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HARVARD GAZETTE ARCHIVES

Skotko
Brian Skotko, a student at Harvard Medical School and the Kennedy School, found that obstetricians and genetic counselors are falling short when it comes to delivering a prenatal diagnosis of Down syndrome to pregnant women. (Staff photo Justin Ide/Harvard News Office)

Survey: Down syndrome diagnoses found wanting

Seven specific recommendations offered

A survey of mothers in the March issue of the American Journal of Obstetrics and Gynecology found that obstetricians and genetic counselors are falling short when it comes to delivering a prenatal diagnosis of Down syndrome to pregnant women. Mothers who have children with Down syndrome, diagnosed prenatally, reported that doctors did not tell them about the positive potential of people with Down syndrome nor did they feel like they received enough up-to-date information or contact information for parent support groups. Further, the mothers report that all of these shortcomings are happening at an emotional time when women have to decide whether or not to continue their pregnancies. This study remains the largest and most comprehensive study on prenatally diagnosed Down syndrome to date.

One mother in the study reported that her genetic counselor "showed a really pitiful video first of people with Down syndrome who were very low tone and lethargic-looking and then proceeded to tell us [in 1999] that our child would never be able to read, write, or count change."

The study was conducted by Brian Skotko, a student at Harvard Medical School (HMS) and Harvard's John F. Kennedy School of Government, and supported by the Tim White Fund from Children's Hospital Boston and a part-time research grant from HMS.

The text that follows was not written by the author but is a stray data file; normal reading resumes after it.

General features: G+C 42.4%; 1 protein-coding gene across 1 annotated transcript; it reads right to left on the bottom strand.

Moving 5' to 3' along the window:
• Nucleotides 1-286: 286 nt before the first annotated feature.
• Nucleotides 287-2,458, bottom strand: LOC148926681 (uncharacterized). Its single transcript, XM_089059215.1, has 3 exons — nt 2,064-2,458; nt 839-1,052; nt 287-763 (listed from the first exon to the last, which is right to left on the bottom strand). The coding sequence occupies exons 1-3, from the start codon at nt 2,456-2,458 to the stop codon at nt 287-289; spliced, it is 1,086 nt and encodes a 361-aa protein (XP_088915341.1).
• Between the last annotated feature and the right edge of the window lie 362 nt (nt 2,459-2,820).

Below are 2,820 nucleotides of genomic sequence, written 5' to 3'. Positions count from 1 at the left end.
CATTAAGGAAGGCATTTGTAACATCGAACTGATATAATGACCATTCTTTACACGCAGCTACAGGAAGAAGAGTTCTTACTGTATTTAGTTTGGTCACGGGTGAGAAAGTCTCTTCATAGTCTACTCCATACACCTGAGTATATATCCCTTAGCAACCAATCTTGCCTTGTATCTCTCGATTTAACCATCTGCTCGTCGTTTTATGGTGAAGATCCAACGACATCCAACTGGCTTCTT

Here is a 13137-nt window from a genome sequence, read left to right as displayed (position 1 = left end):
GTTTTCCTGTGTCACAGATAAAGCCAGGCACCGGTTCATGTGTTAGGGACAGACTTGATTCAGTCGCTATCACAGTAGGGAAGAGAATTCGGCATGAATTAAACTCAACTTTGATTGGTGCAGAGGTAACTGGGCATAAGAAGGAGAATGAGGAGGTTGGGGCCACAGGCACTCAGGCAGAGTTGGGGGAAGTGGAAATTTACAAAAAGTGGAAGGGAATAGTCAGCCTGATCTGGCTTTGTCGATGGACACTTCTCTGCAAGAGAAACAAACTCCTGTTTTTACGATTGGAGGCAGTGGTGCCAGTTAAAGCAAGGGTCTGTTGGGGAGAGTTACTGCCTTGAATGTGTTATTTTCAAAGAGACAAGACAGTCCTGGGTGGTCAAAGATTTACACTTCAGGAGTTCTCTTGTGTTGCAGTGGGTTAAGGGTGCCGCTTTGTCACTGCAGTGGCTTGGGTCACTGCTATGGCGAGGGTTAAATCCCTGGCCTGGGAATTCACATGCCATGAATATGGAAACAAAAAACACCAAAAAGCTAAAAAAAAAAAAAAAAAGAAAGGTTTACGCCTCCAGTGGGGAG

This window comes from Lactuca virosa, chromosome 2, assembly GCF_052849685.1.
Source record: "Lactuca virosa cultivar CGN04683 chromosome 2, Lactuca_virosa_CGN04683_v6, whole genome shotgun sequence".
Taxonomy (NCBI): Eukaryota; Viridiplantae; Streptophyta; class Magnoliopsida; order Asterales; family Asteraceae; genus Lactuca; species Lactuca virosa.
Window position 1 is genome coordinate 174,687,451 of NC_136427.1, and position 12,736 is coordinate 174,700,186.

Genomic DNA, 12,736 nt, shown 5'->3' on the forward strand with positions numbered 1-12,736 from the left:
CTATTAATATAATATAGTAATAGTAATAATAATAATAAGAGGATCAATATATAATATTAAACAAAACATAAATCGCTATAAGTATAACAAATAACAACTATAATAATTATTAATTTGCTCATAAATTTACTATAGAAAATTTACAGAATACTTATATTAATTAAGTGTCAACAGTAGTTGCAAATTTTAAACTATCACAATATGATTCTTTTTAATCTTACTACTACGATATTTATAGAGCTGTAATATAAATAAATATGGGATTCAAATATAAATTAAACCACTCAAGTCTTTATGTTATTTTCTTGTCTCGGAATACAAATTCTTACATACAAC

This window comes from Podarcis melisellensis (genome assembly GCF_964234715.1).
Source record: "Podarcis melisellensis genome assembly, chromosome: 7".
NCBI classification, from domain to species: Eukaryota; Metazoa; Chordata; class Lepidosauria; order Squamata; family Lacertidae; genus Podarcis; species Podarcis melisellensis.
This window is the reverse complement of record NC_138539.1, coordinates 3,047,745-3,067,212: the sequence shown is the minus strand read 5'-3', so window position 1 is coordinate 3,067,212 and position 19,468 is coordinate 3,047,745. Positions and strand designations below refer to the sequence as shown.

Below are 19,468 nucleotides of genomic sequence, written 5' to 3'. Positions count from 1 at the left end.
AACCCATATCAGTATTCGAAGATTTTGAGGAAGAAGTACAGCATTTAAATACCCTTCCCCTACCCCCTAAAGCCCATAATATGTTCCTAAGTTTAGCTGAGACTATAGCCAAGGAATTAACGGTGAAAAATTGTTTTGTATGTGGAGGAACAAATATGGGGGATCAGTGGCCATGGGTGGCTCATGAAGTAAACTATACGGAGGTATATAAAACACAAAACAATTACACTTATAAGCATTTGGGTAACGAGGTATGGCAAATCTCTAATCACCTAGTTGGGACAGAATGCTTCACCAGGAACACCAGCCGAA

Skotko mailed an 11-page survey to nearly 3,000 members of five Down syndrome parent organizations in California, Colorado, Massachusetts, North Carolina, and Rhode Island. Of the 1,250 responses, approximately 140 were from mothers who had received a definitive prenatal diagnosis through amniocentesis or chorionic villus sampling (CVS).

"Doctors continue to find it very challenging to deliver a diagnosis like Down syndrome to an otherwise happy expectant mom," says Skotko, who has a 24-year-old sister with Down syndrome and co-authored the award-winning book "Common Threads: Celebrating Life With Down Syndrome" (Band of Angels Press). "But the results of this study are conclusive: Delivering a prenatal diagnosis of Down syndrome does not have to be a gloomy affair. In fact, mothers in this study have now written the prescription on how best to explain the diagnosis in a loving manner."

Based on the mothers' comments, Skotko offers a seven-point "prescription" for communicating a diagnosis of Down syndrome:

  • Results from the prenatal screening should be clearly explained as a risk assessment, not as a "positive" or "negative" result.

  • Results from the amniocentesis or CVS should, whenever possible, be delivered in person, with both parents present.